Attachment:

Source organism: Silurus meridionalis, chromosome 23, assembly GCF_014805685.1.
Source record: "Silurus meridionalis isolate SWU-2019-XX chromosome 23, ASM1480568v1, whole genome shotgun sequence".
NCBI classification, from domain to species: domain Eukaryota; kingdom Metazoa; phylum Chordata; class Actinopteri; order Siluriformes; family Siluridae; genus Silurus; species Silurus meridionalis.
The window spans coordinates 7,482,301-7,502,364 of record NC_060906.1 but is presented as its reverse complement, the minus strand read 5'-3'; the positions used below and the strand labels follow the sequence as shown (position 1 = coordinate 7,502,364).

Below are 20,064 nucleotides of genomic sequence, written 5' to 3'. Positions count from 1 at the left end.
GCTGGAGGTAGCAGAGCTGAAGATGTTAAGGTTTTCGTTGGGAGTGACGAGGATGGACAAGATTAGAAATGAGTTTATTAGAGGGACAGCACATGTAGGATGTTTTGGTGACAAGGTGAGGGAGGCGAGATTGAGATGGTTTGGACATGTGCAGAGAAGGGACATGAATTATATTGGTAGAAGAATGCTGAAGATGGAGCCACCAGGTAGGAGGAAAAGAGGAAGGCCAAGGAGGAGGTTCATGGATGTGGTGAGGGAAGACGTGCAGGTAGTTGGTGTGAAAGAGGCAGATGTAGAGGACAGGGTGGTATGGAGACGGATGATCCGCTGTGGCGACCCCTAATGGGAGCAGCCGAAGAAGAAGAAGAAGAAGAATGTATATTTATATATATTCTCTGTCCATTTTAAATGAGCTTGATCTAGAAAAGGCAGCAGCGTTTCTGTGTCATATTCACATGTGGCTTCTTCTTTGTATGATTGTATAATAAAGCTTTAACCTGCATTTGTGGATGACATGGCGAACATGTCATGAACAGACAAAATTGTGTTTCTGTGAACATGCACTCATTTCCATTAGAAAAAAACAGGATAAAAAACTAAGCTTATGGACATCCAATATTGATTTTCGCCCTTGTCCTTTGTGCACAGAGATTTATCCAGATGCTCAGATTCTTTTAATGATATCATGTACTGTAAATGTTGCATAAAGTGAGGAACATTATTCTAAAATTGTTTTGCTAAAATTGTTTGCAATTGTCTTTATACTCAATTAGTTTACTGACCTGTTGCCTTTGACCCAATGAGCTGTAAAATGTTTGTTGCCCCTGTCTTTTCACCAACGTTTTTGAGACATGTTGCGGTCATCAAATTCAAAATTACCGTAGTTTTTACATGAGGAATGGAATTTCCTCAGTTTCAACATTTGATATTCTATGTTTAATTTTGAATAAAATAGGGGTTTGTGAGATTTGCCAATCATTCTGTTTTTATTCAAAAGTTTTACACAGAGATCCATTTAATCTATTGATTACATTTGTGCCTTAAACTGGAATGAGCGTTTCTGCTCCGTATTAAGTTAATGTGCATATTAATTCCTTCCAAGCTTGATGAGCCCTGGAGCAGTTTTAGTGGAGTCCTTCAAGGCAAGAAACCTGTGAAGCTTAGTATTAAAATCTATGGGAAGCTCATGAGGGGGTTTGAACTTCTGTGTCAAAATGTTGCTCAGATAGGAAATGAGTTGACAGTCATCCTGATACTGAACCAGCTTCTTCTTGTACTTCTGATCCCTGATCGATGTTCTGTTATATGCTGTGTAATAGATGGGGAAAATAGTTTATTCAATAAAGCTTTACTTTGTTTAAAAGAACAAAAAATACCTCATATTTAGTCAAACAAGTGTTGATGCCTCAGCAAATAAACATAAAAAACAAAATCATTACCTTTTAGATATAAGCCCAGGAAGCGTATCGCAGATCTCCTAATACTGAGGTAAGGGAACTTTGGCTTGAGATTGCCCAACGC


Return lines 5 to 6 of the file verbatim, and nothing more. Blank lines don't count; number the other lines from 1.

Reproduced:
Below are 20,064 nucleotides of genomic sequence, written 5' to 3'. Positions count from 1 at the left end.
GCTGGAGGTAGCAGAGCTGAAGATGTTAAGGTTTTCGTTGGGAGTGACGAGGATGGACAAGATTAGAAATGAGTTTATTAGAGGGACAGCACATGTAGGATGTTTTGGTGACAAGGTGAGGGAGGCGAGATTGAGATGGTTTGGACATGTGCAGAGAAGGGACATGAATTATATTGGTAGAAGAATGCTGAAGATGGAGCCACCAGGTAGGAGGAAAAGAGGAAGGCCAAGGAGGAGGTTCATGGATGTGGTGAGGGAAGACGTGCAGGTAGTTGGTGTGAAAGAGGCAGATGTAGAGGACAGGGTGGTATGGAGACGGATGATCCGCTGTGGCGACCCCTAATGGGAGCAGCCGAAGAAGAAGAAGAAGAAGAATGTATATTTATATATATTCTCTGTCCATTTTAAATGAGCTTGATCTAGAAAAGGCAGCAGCGTTTCTGTGTCATATTCACATGTGGCTTCTTCTTTGTATGATTGTATAATAAAGCTTTAACCTGCATTTGTGGATGACATGGCGAACATGTCATGAACAGACAAAATTGTGTTTCTGTGAACATGCACTCATTTCCATTAGAAAAAAACAGGATAAAAAACTAAGCTTATGGACATCCAATATTGATTTTCGCCCTTGTCCTTTGTGCACAGAGATTTATCCAGATGCTCAGATTCTTTTAATGATATCATGTACTGTAAATGTTGCATAAAGTGAGGAACATTATTCTAAAATTGTTTTGCTAAAATTGTTTGCAATTGTCTTTATACTCAATTAGTTTACTGACCTGTTGCCTTTGACCCAATGAGCTGTAAAATGTTTGTTGCCCCTGTCTTTTCACCAACGTTTTTGAGACATGTTGCGGTCATCAAATTCAAAATTACCGTAGTTTTTACATGAGGAATGGAATTTCCTCAGTTTCAACATTTGATATTCTATGTTTAATTTTGAATAAAATAGGGGTTTGTGAGATTTGCCAATCATTCTGTTTTTATTCAAAAGTTTTACACAGAGATCCATTTAATCTATTGATTACATTTGTGCCTTAAACTGGAATGAGCGTTTCTGCTCCGTATTAAGTTAATGTGCATATTAATTCCTTCCAAGCTTGATGAGCCCTGGAGCAGTTTTAGTGGAGTCCTTCAAGGCAAGAAACCTGTGAAGCTTAGTATTAAAATCTATGGGAAGCTCATGAGGGGGTTTGAACTTCTGTGTCAAAATGTTGCTCAGATAGGAAATGAGTTGACAGTCATCCTGATACTGAACCAGCTTCTTCTTGTACTTCTGATCCCTGATCGATGTTCTGTTATATGCTGTGTAATAGATGGGGAAAATAGTTTATTCAATAAAGCTTTACTTTGTTTAAAAGAACAAAAAATACCTCATATTTAGTCAAACAAGTGTTGATGCCTCAGCAAATAAACATAAAAAACAAAATCATTACCTTTTAGATATAAGCCCAGGAAGCGTATCGCAGATCTCCTAATACTGAGGTAAGGGAACTTTGGCTTGAGATTGCCCAACGC